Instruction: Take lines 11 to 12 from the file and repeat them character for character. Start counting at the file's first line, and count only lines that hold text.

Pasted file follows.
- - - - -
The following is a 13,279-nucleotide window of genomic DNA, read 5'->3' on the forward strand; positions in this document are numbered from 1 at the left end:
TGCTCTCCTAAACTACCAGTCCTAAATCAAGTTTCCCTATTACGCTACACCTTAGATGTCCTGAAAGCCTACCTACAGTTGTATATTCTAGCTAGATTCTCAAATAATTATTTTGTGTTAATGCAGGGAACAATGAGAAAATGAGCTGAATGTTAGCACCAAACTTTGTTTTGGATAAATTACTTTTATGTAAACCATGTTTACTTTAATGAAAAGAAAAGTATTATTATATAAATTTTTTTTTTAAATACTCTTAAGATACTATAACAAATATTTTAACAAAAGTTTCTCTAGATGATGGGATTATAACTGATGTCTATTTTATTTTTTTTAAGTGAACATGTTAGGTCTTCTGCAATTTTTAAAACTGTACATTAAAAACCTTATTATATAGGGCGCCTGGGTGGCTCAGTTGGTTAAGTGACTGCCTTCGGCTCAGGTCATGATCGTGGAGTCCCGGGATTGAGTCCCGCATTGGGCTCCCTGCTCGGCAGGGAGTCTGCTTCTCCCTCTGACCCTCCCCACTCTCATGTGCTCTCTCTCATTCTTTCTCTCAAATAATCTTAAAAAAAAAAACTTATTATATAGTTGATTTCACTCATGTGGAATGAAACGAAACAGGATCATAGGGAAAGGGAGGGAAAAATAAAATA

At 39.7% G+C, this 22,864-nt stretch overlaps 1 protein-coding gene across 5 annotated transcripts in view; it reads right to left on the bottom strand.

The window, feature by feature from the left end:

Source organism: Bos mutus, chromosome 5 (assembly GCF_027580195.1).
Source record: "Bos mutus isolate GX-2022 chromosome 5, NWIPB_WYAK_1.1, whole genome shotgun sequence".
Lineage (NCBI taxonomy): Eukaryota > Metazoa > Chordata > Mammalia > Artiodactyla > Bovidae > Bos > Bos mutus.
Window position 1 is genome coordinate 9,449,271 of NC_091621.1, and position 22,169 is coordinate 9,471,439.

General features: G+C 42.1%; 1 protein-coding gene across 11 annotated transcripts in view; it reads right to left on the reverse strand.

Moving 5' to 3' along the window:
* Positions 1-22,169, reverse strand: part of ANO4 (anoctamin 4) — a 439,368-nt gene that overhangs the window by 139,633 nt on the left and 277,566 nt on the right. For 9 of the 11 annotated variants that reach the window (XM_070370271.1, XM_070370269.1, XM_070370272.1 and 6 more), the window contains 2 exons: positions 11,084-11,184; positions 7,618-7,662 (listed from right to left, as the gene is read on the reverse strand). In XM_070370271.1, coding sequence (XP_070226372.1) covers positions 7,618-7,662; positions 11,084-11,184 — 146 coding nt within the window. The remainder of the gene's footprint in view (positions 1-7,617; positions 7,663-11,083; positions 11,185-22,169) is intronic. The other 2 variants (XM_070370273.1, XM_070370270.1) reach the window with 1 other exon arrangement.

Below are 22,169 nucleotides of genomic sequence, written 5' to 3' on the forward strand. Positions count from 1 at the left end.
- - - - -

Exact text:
* Positions 1-22,169, reverse strand: part of ANO4 (anoctamin 4) — a 439,368-nt gene that overhangs the window by 139,633 nt on the left and 277,566 nt on the right. For 9 of the 11 annotated variants that reach the window (XM_070370271.1, XM_070370269.1, XM_070370272.1 and 6 more), the window contains 2 exons: positions 11,084-11,184; positions 7,618-7,662 (listed from right to left, as the gene is read on the reverse strand). In XM_070370271.1, coding sequence (XP_070226372.1) covers positions 7,618-7,662; positions 11,084-11,184 — 146 coding nt within the window. The remainder of the gene's footprint in view (positions 1-7,617; positions 7,663-11,083; positions 11,185-22,169) is intronic. The other 2 variants (XM_070370273.1, XM_070370270.1) reach the window with 1 other exon arrangement.

Below are 22,169 nucleotides of genomic sequence, written 5' to 3' on the forward strand. Positions count from 1 at the left end.